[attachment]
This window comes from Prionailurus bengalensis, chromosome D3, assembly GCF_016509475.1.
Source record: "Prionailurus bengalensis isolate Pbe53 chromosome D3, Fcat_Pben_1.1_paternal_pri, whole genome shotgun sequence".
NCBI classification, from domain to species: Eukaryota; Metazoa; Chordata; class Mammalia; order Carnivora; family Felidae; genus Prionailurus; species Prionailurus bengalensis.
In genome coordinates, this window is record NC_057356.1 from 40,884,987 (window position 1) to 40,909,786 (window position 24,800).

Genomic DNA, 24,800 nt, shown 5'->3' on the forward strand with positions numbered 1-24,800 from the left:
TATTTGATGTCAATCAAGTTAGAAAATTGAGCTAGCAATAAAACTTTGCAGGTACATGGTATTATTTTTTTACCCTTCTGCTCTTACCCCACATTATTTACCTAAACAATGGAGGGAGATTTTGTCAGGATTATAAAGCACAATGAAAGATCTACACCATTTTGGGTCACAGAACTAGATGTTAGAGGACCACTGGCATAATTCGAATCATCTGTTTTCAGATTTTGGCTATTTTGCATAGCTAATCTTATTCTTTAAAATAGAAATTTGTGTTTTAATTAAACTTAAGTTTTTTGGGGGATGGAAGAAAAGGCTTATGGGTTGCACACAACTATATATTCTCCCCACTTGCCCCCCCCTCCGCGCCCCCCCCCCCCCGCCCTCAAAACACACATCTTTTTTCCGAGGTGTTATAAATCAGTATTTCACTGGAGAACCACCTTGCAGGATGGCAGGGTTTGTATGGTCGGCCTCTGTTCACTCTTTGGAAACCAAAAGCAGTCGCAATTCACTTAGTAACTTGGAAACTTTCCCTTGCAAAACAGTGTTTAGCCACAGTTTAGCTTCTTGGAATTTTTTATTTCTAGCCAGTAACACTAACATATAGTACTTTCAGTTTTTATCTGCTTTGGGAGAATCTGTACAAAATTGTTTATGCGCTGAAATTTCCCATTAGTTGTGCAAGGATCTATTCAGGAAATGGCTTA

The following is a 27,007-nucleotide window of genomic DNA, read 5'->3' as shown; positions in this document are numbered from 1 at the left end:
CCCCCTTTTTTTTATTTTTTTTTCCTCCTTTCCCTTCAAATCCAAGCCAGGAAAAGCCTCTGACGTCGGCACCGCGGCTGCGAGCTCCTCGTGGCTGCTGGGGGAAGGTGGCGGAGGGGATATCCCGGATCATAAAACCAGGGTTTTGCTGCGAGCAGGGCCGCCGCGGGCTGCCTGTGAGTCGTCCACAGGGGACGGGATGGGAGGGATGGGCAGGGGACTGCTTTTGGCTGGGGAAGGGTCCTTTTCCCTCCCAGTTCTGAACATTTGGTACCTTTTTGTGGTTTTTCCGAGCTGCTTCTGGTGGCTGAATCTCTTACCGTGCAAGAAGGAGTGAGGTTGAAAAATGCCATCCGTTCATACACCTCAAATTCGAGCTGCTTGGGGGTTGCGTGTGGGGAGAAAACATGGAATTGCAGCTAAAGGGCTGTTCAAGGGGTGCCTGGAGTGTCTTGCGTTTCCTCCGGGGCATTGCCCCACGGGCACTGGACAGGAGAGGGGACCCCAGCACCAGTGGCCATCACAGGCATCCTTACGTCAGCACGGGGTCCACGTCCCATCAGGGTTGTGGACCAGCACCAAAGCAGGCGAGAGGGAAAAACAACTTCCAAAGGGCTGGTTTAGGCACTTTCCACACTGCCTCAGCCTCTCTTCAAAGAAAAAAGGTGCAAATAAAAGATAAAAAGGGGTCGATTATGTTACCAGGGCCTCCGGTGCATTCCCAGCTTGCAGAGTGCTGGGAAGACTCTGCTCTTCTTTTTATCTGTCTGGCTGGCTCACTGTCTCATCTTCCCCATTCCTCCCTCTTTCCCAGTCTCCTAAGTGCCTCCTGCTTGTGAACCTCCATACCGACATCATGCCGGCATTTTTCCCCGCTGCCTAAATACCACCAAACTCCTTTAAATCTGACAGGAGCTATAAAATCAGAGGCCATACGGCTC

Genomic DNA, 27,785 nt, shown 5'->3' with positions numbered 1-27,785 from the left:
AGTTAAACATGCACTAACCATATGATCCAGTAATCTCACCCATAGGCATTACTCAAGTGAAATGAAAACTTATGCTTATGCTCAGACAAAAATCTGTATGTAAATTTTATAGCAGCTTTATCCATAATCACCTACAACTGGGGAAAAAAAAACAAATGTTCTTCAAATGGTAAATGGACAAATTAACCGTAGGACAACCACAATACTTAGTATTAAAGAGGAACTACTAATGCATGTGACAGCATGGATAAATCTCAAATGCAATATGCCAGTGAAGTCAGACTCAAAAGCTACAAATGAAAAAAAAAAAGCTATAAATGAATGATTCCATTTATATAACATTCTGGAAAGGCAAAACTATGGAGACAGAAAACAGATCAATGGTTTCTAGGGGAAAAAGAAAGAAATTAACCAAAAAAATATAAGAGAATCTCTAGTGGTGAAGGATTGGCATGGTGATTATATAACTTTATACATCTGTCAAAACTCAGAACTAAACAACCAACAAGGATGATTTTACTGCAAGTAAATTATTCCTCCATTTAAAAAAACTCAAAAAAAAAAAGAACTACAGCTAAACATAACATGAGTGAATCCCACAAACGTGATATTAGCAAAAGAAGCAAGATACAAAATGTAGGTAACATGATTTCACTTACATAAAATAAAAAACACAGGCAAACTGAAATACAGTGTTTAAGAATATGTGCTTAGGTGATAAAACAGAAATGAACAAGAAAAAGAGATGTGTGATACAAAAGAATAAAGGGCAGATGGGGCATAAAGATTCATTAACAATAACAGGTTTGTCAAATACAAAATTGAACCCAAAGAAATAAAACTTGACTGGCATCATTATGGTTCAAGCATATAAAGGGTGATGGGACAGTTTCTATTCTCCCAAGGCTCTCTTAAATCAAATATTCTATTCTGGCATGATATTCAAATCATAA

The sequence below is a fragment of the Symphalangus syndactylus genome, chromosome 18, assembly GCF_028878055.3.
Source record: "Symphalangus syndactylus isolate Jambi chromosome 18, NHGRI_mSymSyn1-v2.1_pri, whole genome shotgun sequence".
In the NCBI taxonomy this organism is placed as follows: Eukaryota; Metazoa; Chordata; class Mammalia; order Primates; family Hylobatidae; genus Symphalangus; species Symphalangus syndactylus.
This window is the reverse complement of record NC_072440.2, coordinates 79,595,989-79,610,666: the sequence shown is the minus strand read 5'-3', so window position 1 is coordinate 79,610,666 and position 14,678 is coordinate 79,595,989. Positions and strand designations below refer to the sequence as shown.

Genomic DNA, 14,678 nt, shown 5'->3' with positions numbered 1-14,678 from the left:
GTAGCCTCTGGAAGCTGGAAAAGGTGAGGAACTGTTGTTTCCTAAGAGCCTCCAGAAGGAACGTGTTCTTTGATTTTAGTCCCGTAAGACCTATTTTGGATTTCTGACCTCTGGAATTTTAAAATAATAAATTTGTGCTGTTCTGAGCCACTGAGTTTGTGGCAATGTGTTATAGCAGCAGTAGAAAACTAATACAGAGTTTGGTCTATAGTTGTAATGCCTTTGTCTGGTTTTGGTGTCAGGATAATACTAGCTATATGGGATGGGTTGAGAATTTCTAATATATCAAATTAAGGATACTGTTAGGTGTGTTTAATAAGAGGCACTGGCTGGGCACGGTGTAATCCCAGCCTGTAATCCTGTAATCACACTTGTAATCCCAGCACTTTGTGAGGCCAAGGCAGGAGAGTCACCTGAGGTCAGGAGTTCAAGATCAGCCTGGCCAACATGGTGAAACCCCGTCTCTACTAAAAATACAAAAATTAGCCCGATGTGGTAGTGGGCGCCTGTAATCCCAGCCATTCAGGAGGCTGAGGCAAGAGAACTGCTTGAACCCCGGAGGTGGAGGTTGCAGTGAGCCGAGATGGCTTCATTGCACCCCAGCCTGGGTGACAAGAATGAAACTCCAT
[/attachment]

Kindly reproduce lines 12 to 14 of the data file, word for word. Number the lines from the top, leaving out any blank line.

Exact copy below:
Source record: "Symphalangus syndactylus isolate Jambi chromosome 18, NHGRI_mSymSyn1-v2.1_pri, whole genome shotgun sequence".
In the NCBI taxonomy this organism is placed as follows: Eukaryota; Metazoa; Chordata; class Mammalia; order Primates; family Hylobatidae; genus Symphalangus; species Symphalangus syndactylus.
This window is the reverse complement of record NC_072440.2, coordinates 79,595,989-79,610,666: the sequence shown is the minus strand read 5'-3', so window position 1 is coordinate 79,610,666 and position 14,678 is coordinate 79,595,989. Positions and strand designations below refer to the sequence as shown.